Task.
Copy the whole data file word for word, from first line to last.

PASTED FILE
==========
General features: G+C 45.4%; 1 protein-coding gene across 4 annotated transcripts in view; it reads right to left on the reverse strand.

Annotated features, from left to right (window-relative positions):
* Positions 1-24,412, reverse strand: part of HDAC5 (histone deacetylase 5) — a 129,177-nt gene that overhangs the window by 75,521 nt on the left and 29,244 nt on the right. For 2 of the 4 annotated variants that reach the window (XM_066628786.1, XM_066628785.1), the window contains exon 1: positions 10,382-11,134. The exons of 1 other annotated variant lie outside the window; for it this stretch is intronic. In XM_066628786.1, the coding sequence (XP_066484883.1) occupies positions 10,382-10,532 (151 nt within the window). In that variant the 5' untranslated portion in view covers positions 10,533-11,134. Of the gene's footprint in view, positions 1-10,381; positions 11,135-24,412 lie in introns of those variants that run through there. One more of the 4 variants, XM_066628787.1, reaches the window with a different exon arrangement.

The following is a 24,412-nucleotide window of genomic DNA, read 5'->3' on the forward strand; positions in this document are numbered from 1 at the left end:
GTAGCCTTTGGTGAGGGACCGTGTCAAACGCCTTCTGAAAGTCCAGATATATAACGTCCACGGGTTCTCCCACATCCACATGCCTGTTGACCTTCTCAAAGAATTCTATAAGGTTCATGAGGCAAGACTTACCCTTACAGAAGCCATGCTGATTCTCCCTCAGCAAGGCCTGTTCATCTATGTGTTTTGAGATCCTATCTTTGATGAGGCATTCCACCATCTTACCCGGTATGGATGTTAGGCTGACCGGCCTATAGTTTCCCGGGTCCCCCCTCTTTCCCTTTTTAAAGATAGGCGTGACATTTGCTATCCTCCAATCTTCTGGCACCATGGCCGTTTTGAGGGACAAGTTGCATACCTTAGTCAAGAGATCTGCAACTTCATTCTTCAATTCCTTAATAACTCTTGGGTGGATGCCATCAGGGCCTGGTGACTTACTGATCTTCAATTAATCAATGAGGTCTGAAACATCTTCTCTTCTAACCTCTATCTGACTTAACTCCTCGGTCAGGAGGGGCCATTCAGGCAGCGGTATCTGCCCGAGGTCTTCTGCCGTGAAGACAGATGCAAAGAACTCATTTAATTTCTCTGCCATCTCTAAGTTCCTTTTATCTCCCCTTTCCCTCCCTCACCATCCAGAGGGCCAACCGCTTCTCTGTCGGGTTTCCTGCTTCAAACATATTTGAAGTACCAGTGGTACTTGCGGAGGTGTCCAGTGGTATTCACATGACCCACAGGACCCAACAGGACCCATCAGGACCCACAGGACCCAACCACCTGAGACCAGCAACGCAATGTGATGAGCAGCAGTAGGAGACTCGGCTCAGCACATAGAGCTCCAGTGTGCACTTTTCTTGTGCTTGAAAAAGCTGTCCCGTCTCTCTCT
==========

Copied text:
General features: G+C 45.4%; 1 protein-coding gene across 4 annotated transcripts in view; it reads right to left on the reverse strand.

Annotated features, from left to right (window-relative positions):
* Positions 1-24,412, reverse strand: part of HDAC5 (histone deacetylase 5) — a 129,177-nt gene that overhangs the window by 75,521 nt on the left and 29,244 nt on the right. For 2 of the 4 annotated variants that reach the window (XM_066628786.1, XM_066628785.1), the window contains exon 1: positions 10,382-11,134. The exons of 1 other annotated variant lie outside the window; for it this stretch is intronic. In XM_066628786.1, the coding sequence (XP_066484883.1) occupies positions 10,382-10,532 (151 nt within the window). In that variant the 5' untranslated portion in view covers positions 10,533-11,134. Of the gene's footprint in view, positions 1-10,381; positions 11,135-24,412 lie in introns of those variants that run through there. One more of the 4 variants, XM_066628787.1, reaches the window with a different exon arrangement.

The following is a 24,412-nucleotide window of genomic DNA, read 5'->3' on the forward strand; positions in this document are numbered from 1 at the left end:
GTAGCCTTTGGTGAGGGACCGTGTCAAACGCCTTCTGAAAGTCCAGATATATAACGTCCACGGGTTCTCCCACATCCACATGCCTGTTGACCTTCTCAAAGAATTCTATAAGGTTCATGAGGCAAGACTTACCCTTACAGAAGCCATGCTGATTCTCCCTCAGCAAGGCCTGTTCATCTATGTGTTTTGAGATCCTATCTTTGATGAGGCATTCCACCATCTTACCCGGTATGGATGTTAGGCTGACCGGCCTATAGTTTCCCGGGTCCCCCCTCTTTCCCTTTTTAAAGATAGGCGTGACATTTGCTATCCTCCAATCTTCTGGCACCATGGCCGTTTTGAGGGACAAGTTGCATACCTTAGTCAAGAGATCTGCAACTTCATTCTTCAATTCCTTAATAACTCTTGGGTGGATGCCATCAGGGCCTGGTGACTTACTGATCTTCAATTAATCAATGAGGTCTGAAACATCTTCTCTTCTAACCTCTATCTGACTTAACTCCTCGGTCAGGAGGGGCCATTCAGGCAGCGGTATCTGCCCGAGGTCTTCTGCCGTGAAGACAGATGCAAAGAACTCATTTAATTTCTCTGCCATCTCTAAGTTCCTTTTATCTCCCCTTTCCCTCCCTCACCATCCAGAGGGCCAACCGCTTCTCTGTCGGGTTTCCTGCTTCAAACATATTTGAAGTACCAGTGGTACTTGCGGAGGTGTCCAGTGGTATTCACATGACCCACAGGACCCAACAGGACCCATCAGGACCCACAGGACCCAACCACCTGAGACCAGCAACGCAATGTGATGAGCAGCAGTAGGAGACTCGGCTCAGCACATAGAGCTCCAGTGTGCACTTTTCTTGTGCTTGAAAAAGCTGTCCCGTCTCTCTCT